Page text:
Graduate Publications and Other Selected Works - Doctor of Nursing Practice (DNP)

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One-third of all stroke survivors are expected to develop post-stroke depression, which is linked to lower quality of life, impaired recovery, increased risk of recurrence and an overall increase in mortality (Robinson & Jorge, 2015).


Despite this link, outpatient clinics including the stroke clinic of focus do not consistently use a formal depression screen. Therefore, a pilot project utilizing the framework of the IOWA Model of Evidence Based Practice to implement this American Stroke Association recommended guideline may result in a permanent adoption of screening (Iowa Model Collaborative, 2017).


The purpose of this evidence-based practice project was to implement depression screening through (1) the identification of barriers driving the absence of routine depression screening and (2) address those barriers prior to completing a 6-week pilot study.


The project consisted of an extensive literature review and selection of the Patient Health Questionnaire-9 (PHQ-9) as the most appropriate screening instrument. The barriers to routine depression screening were identified as limited clinician time and limited clinician knowledge. Office efficiency was addressed by having the office registered nurse administer the PHQ-9 to patients. Provider education was completed using an 8-minute informational video module that included pre and post-survey knowledge-based questions as well as a post-pilot survey to evaluate provider perceptions of post-stroke depression screening.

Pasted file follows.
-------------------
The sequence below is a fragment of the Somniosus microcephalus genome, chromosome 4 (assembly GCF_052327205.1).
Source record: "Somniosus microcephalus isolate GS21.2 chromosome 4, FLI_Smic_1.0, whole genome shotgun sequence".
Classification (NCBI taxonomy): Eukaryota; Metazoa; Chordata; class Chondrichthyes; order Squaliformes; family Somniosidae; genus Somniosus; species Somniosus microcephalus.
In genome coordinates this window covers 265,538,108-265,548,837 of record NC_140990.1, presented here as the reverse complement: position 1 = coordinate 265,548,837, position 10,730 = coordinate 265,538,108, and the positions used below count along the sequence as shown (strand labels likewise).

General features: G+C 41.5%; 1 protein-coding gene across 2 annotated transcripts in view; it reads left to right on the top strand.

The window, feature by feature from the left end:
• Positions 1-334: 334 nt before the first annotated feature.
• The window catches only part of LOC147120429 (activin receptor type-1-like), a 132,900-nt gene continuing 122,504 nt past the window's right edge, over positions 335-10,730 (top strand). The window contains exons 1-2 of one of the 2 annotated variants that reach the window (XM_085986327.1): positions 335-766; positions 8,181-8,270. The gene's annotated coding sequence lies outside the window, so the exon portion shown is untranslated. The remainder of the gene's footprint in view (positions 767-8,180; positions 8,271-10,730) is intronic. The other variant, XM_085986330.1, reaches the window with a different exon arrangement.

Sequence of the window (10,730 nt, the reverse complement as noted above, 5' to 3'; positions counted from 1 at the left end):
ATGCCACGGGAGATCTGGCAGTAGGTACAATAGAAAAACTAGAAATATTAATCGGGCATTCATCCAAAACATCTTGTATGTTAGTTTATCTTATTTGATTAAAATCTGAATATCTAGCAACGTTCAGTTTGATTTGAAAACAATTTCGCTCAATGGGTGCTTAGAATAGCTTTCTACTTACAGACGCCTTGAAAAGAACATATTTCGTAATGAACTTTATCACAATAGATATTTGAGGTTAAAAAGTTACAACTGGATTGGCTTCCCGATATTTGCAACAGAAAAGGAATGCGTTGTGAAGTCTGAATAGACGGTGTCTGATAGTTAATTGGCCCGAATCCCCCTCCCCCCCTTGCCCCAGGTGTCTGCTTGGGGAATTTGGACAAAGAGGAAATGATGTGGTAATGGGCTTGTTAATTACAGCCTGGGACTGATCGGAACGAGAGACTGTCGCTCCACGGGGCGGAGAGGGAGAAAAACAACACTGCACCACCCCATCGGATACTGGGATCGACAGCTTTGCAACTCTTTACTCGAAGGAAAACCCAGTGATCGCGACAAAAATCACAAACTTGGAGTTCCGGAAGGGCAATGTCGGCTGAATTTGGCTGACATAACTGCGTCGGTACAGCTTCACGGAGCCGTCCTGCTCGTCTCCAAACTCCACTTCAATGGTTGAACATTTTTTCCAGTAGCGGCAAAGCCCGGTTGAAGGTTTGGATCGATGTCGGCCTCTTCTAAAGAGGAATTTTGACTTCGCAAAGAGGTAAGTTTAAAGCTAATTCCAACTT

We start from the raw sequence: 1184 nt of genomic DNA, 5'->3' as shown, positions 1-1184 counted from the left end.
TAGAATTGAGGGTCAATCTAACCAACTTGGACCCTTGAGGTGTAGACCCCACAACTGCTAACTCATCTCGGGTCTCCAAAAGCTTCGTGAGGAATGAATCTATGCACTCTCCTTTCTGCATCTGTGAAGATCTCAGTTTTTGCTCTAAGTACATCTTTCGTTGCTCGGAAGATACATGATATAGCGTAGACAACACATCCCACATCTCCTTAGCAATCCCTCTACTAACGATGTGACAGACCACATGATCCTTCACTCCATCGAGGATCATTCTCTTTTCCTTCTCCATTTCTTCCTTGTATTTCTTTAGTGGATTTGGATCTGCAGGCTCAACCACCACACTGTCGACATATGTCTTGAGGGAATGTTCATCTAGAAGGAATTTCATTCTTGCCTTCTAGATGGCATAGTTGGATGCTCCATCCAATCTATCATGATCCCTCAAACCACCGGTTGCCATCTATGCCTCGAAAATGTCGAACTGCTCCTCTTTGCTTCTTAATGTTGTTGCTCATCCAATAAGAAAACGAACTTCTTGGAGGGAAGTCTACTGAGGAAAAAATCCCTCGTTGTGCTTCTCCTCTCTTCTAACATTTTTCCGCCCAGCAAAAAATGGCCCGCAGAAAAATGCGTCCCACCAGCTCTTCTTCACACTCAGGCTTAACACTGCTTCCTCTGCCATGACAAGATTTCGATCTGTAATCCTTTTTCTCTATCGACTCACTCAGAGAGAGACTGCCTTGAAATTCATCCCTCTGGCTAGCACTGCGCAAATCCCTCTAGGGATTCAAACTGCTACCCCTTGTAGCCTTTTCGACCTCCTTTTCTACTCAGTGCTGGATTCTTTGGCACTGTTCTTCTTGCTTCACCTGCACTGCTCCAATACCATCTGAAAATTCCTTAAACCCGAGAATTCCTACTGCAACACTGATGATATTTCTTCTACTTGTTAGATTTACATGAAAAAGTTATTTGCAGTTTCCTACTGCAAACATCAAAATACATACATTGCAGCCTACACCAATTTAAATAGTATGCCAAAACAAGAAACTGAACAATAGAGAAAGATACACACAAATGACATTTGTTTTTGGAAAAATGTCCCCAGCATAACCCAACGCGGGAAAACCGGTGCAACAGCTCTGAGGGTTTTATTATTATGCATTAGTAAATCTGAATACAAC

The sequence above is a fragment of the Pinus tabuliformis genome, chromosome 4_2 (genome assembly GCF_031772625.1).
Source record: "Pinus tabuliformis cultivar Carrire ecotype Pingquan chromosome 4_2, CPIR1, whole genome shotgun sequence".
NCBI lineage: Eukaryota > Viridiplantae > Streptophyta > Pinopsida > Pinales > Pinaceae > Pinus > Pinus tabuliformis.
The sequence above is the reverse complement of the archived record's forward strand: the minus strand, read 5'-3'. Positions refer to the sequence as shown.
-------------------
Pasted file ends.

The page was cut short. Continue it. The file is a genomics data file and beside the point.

The clinic screened 45 eligible patients for the pilot, with no patients declining screening. Concern for significant markers of depression were identified in 17.8% of patients. Provider perception of the pilot screening was positive, with all providers agreeing that the PHQ-9 was an efficient tool, that depression screening was important to patient care, and that the overall project increased their knowledge of post-stroke depression. The clinic providers adopted routine screening as part of the outpatient follow-up on a continuous basis following the pilot.


Significant barriers to identifying post-stroke depression are common. Increasing provider education and selecting efficient tools and methods for screening may help overcome barriers to successfully implementing routine depression screening in the outpatient setting.

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